What are marijuana penalties in Florida?

On Behalf of | Sep 23, 2021 | Drug Charges

Many states have been changing their drug laws regarding marijuana. However, what’s allowed still varies greatly between states, so if you’re a resident of Florida, you’ll want to be familiar with the applicable laws.

Marijuana penalties in Florida

Some states are moving toward legalizing medical and recreational marijuana. However, drug charges for marijuana are still in effect in Florida under certain circumstances. Medical marijuana has been legal in Florida since 2016, but recreational marijuana is illegal.

Marijuana possession

Using or selling under 20 grams and possessing paraphernalia are the only misdemeanors. Possessing or selling larger quantities of marijuana is a felony.

The lowest felony possession charge is for under 25 pounds of marijuana, which can result in 5 years in prison and a $5,000 fine. Possessing under a ton is subject to 3 to 15 years in prison and a $25,000 fine. Having under 5 tons could lead to 7 to 30 years in prison and a $50,000 fine. Possessing more than 5 tons of marijuana is typically punished with 15 to 30 years in prison and a $200,000 fine.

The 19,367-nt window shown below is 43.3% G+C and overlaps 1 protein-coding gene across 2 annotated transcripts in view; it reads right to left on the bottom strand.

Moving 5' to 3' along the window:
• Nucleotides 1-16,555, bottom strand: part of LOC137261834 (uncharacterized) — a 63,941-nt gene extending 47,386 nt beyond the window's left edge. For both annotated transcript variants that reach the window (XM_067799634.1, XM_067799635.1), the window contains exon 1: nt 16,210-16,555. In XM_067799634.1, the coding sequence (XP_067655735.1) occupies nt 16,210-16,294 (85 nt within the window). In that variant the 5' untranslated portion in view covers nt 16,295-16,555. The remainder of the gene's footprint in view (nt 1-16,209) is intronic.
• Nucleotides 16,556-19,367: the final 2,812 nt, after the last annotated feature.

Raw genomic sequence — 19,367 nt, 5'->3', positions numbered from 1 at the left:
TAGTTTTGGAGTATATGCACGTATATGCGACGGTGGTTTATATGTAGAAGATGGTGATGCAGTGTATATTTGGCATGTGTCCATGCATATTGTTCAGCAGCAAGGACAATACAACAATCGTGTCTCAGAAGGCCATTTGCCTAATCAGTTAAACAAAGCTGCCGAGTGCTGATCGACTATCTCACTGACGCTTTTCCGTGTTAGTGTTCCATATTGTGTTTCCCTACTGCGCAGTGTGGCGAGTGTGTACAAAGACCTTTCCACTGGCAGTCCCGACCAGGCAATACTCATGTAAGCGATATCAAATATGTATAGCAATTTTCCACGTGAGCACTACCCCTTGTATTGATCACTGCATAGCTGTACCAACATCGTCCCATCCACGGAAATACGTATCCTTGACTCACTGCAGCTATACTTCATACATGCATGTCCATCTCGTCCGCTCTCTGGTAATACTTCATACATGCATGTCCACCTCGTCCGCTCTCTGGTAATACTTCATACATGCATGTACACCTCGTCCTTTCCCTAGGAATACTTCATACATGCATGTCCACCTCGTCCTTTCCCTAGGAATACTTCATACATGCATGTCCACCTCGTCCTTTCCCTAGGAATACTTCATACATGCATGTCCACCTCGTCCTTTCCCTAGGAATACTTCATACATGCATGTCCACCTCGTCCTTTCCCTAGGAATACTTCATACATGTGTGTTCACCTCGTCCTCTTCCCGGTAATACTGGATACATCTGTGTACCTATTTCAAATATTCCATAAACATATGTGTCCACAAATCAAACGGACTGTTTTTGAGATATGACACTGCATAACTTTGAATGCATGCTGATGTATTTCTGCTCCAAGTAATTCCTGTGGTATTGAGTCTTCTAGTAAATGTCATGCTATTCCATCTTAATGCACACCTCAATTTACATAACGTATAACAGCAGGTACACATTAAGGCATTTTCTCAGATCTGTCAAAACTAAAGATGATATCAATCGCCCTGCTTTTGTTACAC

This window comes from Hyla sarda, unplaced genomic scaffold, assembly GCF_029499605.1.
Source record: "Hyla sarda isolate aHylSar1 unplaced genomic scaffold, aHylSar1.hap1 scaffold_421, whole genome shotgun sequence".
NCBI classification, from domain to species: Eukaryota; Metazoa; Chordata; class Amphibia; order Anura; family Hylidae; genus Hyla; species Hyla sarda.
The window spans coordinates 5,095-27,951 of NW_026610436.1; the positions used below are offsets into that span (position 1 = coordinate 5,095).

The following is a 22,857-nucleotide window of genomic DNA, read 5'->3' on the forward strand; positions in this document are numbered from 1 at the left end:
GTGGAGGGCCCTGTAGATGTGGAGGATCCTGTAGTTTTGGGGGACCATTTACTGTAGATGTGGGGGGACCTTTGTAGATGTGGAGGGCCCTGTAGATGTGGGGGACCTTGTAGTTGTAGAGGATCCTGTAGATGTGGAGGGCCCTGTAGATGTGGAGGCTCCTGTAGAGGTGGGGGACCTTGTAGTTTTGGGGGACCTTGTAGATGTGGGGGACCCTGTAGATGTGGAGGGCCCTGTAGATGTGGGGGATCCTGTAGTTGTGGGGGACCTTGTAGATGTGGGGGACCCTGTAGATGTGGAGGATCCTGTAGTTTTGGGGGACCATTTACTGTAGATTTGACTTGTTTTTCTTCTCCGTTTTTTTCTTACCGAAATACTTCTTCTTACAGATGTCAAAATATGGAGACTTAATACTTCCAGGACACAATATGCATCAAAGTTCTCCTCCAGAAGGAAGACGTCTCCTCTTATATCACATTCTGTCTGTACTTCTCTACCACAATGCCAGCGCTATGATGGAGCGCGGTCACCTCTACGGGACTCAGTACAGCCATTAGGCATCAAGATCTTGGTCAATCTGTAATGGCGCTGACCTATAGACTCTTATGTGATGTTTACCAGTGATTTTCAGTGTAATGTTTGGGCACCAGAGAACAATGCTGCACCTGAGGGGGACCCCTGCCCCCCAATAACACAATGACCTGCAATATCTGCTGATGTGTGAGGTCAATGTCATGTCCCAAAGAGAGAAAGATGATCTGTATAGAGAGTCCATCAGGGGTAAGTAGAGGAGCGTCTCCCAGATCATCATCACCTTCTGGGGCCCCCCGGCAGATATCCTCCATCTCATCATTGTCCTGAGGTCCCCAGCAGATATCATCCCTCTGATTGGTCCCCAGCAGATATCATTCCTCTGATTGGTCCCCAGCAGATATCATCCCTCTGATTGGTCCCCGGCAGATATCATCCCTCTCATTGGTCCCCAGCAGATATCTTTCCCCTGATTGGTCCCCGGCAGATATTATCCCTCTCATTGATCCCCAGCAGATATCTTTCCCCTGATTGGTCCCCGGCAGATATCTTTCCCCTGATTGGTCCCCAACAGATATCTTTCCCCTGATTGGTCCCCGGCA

Sale of marijuana and plants

The sentences are similar to felony charges for possession. Using or selling marijuana within 1,000 feet of schools, parks, colleges and other buildings could result in a sentence of 15 years in prison and a $10,000 fine. The number of marijuana plants matters too:

  • Under 25 plants is equal to under 25 pounds.
  • Having or selling 25 to 300 plants results in 15 years in prison and a $10,000 fine.
  • Having or selling 300 to 2,000 plants results in 3 to 15 years in prison and a $25,000 fine.
  • Having or selling 2,000 to 10,000 plants results in 7 to 30 years in prison and a $50,000 fine.

While marijuana laws are changing across the country, Florida only allows medical marijuana. In Florida, you need a marijuana card on you to buy medical marijuana from a dispensary.

If you are facing drug charges, you may be able to plea bargain for a lesser sentence. Drug diversion programs are available for first offenders with no criminal history.

FindLaw Network
Share This